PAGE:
Did you know that a major shareholder can obtain relief pursuant
to section 168A of the Companies Ordinance (Cap 32) (CO), a
provision traditionally used by minority shareholders to seek an
alternative remedy to winding-up in cases of unfair prejudice?
In the recent matter of Luck Continent Ltd v. Cheng Chee Tock
Theodore1, the Court of Appeal (CA) confirmed the
decision of Barma J (as he then was) in the court below2
that the major shareholder (holding 46.58% issued shares) of a Hong
Kong listed company is entitled to relief pursuant to section 168A
CO. Section 168A(1) CO relevantly provides:
Any member of a specified corporation who complains that the
affairs of the specified corporation are being or have been
conducted in a manner unfairly prejudicial to the interests of the
members generally or of some part of the members (including
himself)...may make an application to the court by petition for an
order under this section.
Section 168A(2) provides the court with a broad discretion to
make such orders as it thinks fit so as to bring an end to the
matters complained of. In granting the relief sought by the major
shareholder, Lam JA with whom the CA agreed, confirmed:
...s.168A itself has not limited its application to minority
shareholder or small companies. Whether it is adaptable to deal
with unfairness in large listed companies is one of the contentious
issues in this appeal. In principle, the question should hinge on
whether unfairness can be established as opposed to whether the
company is a small company or a large listed
His Lordship's comments echo those of Barma J (as he then
was) that "[u]nusually for proceedings under section 168A,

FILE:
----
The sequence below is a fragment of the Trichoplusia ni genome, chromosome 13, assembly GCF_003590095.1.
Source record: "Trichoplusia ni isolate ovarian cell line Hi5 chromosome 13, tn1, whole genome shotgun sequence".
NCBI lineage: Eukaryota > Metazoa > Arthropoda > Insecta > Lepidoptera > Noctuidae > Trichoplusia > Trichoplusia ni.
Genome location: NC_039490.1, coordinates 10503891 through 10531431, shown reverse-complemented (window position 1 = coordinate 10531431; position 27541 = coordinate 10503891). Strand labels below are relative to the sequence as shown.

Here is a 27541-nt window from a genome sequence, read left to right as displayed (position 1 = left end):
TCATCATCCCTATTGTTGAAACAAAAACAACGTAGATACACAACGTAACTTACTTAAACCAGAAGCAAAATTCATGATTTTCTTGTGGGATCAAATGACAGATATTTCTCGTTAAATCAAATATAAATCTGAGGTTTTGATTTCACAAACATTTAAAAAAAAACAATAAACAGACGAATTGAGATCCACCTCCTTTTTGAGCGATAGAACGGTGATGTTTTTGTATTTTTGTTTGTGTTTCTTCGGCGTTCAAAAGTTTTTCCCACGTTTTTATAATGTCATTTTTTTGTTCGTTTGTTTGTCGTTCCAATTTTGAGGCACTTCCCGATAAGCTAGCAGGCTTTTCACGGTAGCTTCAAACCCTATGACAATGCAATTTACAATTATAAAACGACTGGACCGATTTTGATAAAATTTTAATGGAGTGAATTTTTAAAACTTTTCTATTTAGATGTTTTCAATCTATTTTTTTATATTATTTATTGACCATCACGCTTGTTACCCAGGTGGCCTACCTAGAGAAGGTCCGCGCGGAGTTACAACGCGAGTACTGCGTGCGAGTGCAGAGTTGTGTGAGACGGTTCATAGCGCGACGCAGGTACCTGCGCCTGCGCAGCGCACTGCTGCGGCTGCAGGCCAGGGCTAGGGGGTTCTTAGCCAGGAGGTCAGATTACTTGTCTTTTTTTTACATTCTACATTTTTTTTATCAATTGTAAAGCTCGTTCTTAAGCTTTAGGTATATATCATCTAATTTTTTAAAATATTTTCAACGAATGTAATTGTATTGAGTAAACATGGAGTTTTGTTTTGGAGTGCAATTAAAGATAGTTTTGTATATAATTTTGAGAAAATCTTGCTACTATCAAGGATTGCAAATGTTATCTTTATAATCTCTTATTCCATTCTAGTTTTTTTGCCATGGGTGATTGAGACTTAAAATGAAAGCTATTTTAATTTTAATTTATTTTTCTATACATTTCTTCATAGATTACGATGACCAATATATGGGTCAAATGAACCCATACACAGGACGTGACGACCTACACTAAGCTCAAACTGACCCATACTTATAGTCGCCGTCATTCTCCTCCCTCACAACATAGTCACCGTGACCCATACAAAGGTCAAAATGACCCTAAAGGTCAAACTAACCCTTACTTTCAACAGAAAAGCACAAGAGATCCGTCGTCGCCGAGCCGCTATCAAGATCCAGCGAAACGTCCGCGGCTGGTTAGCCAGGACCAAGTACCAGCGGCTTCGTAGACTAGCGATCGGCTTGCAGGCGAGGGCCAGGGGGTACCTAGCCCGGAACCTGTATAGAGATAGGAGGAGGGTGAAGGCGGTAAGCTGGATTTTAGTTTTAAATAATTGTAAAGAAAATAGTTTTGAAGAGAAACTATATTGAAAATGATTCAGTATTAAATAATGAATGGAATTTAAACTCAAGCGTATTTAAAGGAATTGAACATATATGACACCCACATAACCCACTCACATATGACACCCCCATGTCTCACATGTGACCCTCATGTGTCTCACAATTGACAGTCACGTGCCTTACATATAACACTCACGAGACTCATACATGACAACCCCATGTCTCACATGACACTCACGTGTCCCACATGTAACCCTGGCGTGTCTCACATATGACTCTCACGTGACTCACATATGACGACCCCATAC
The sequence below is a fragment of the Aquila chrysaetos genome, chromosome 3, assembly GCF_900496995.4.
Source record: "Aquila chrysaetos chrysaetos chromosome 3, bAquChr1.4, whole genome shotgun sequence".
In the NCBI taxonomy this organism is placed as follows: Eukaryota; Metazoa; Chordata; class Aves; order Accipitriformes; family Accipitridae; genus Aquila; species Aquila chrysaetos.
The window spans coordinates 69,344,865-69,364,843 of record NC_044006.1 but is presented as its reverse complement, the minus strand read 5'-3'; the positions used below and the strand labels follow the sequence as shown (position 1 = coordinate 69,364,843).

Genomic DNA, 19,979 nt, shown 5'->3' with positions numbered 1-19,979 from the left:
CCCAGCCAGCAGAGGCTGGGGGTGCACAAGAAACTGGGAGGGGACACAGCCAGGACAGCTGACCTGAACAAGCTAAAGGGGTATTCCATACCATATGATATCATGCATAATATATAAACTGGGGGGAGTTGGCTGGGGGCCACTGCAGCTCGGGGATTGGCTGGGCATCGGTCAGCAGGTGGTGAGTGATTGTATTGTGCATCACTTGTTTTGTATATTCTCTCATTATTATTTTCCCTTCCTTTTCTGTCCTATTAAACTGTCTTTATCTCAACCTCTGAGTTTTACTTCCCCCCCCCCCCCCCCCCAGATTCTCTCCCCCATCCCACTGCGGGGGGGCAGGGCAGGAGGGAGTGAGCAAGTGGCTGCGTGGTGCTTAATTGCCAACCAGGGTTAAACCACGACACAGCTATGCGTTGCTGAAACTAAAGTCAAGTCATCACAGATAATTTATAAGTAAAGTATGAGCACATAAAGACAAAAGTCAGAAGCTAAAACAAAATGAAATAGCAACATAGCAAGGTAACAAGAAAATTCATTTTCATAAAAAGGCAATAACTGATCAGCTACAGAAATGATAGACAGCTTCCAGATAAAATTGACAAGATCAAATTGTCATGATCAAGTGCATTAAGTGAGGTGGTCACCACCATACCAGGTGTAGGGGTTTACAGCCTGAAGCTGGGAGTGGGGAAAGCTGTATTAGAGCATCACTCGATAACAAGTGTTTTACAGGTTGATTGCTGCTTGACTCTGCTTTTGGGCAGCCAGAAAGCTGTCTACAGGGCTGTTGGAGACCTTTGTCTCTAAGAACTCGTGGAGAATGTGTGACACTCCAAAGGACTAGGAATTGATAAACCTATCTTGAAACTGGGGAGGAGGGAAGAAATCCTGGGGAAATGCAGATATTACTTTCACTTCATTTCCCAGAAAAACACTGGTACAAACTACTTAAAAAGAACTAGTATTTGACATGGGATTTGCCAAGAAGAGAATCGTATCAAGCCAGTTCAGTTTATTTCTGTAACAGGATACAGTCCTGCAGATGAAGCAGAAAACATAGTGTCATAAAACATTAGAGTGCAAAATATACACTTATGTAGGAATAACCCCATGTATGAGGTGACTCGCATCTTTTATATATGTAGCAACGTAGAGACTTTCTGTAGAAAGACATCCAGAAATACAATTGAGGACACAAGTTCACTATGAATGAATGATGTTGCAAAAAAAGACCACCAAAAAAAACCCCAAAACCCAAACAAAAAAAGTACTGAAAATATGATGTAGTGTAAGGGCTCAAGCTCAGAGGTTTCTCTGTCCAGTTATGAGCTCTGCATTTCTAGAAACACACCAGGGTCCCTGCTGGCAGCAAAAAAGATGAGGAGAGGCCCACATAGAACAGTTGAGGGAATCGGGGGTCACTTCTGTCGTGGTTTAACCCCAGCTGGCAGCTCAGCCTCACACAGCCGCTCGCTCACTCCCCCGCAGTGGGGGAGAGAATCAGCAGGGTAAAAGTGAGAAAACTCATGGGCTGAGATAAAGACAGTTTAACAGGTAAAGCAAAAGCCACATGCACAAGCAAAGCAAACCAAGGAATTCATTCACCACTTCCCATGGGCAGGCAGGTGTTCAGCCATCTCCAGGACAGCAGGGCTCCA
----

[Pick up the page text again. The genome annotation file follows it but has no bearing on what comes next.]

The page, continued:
these proceedings are brought in respect of a publicly listed
company. Also somewhat unusually, they are brought by the
company's major shareholder"4 but that a major
shareholder is not precluded from utilising this CO provision.
On the facts, the CA agreed with the court below that the
minority shareholders' blocking of a motion to amend the listed
company's bye-laws did constitute unfairly prejudicial conduct
by the minority shareholders. Among other things, the
minorities' exercise of their voting power was contrary to what
the parties had agreed and a breach of a fundamental understanding
between the shareholders that the company should maintain its
listing status. The blocking of the motion was especially
significant as the listed company's shares had been suspended
from trading (for reasons unconnected with the bye-laws issue) and
the suspension would unlikely be lifted until all regulatory
concerns, including the failure to amend the bye-laws, were
1  4 HKLRD 181
2 Luck Continent Ltd v. Cheng Chee Tock Theodore and Others 
3 4 HKLRD 181 at 200 4  HKCFI 571 at para.3
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A guide which outlines the procedures to wind up Jersey registered companies, the circumstances in which transactions entered into by an insolvent company may be set aside, and the circumstances in which a company’s officers and managers may incur civil or criminal liability.
issue a certificate of dissolution in the approved form certifying that the company has been dissolved.
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